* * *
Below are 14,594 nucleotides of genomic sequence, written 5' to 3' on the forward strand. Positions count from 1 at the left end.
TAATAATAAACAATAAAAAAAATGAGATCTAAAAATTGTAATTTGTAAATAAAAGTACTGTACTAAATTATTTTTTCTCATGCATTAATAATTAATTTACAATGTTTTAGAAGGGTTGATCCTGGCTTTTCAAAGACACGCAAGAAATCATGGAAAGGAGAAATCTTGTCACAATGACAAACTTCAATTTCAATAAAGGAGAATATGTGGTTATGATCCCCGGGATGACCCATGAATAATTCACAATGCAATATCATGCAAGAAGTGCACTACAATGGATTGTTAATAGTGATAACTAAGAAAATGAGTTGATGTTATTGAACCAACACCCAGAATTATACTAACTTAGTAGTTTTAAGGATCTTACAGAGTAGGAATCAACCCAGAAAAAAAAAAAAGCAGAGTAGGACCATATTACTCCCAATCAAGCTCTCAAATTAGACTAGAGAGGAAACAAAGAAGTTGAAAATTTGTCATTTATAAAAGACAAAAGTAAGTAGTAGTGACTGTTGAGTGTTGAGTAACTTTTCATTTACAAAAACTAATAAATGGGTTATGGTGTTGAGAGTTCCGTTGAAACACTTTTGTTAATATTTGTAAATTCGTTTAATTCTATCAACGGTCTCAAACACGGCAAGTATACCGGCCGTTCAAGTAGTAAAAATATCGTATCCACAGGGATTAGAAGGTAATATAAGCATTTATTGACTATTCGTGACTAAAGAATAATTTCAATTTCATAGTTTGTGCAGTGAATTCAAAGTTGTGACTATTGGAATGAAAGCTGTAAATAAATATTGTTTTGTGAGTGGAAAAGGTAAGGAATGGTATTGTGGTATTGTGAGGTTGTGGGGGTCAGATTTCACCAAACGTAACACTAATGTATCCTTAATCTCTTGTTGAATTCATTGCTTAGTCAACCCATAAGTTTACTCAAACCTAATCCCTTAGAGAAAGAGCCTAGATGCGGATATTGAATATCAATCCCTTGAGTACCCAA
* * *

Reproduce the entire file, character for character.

Below are 14,594 nucleotides of genomic sequence, written 5' to 3' on the forward strand. Positions count from 1 at the left end.
TAATAATAAACAATAAAAAAAATGAGATCTAAAAATTGTAATTTGTAAATAAAAGTACTGTACTAAATTATTTTTTCTCATGCATTAATAATTAATTTACAATGTTTTAGAAGGGTTGATCCTGGCTTTTCAAAGACACGCAAGAAATCATGGAAAGGAGAAATCTTGTCACAATGACAAACTTCAATTTCAATAAAGGAGAATATGTGGTTATGATCCCCGGGATGACCCATGAATAATTCACAATGCAATATCATGCAAGAAGTGCACTACAATGGATTGTTAATAGTGATAACTAAGAAAATGAGTTGATGTTATTGAACCAACACCCAGAATTATACTAACTTAGTAGTTTTAAGGATCTTACAGAGTAGGAATCAACCCAGAAAAAAAAAAAAGCAGAGTAGGACCATATTACTCCCAATCAAGCTCTCAAATTAGACTAGAGAGGAAACAAAGAAGTTGAAAATTTGTCATTTATAAAAGACAAAAGTAAGTAGTAGTGACTGTTGAGTGTTGAGTAACTTTTCATTTACAAAAACTAATAAATGGGTTATGGTGTTGAGAGTTCCGTTGAAACACTTTTGTTAATATTTGTAAATTCGTTTAATTCTATCAACGGTCTCAAACACGGCAAGTATACCGGCCGTTCAAGTAGTAAAAATATCGTATCCACAGGGATTAGAAGGTAATATAAGCATTTATTGACTATTCGTGACTAAAGAATAATTTCAATTTCATAGTTTGTGCAGTGAATTCAAAGTTGTGACTATTGGAATGAAAGCTGTAAATAAATATTGTTTTGTGAGTGGAAAAGGTAAGGAATGGTATTGTGGTATTGTGAGGTTGTGGGGGTCAGATTTCACCAAACGTAACACTAATGTATCCTTAATCTCTTGTTGAATTCATTGCTTAGTCAACCCATAAGTTTACTCAAACCTAATCCCTTAGAGAAAGAGCCTAGATGCGGATATTGAATATCAATCCCTTGAGTACCCAA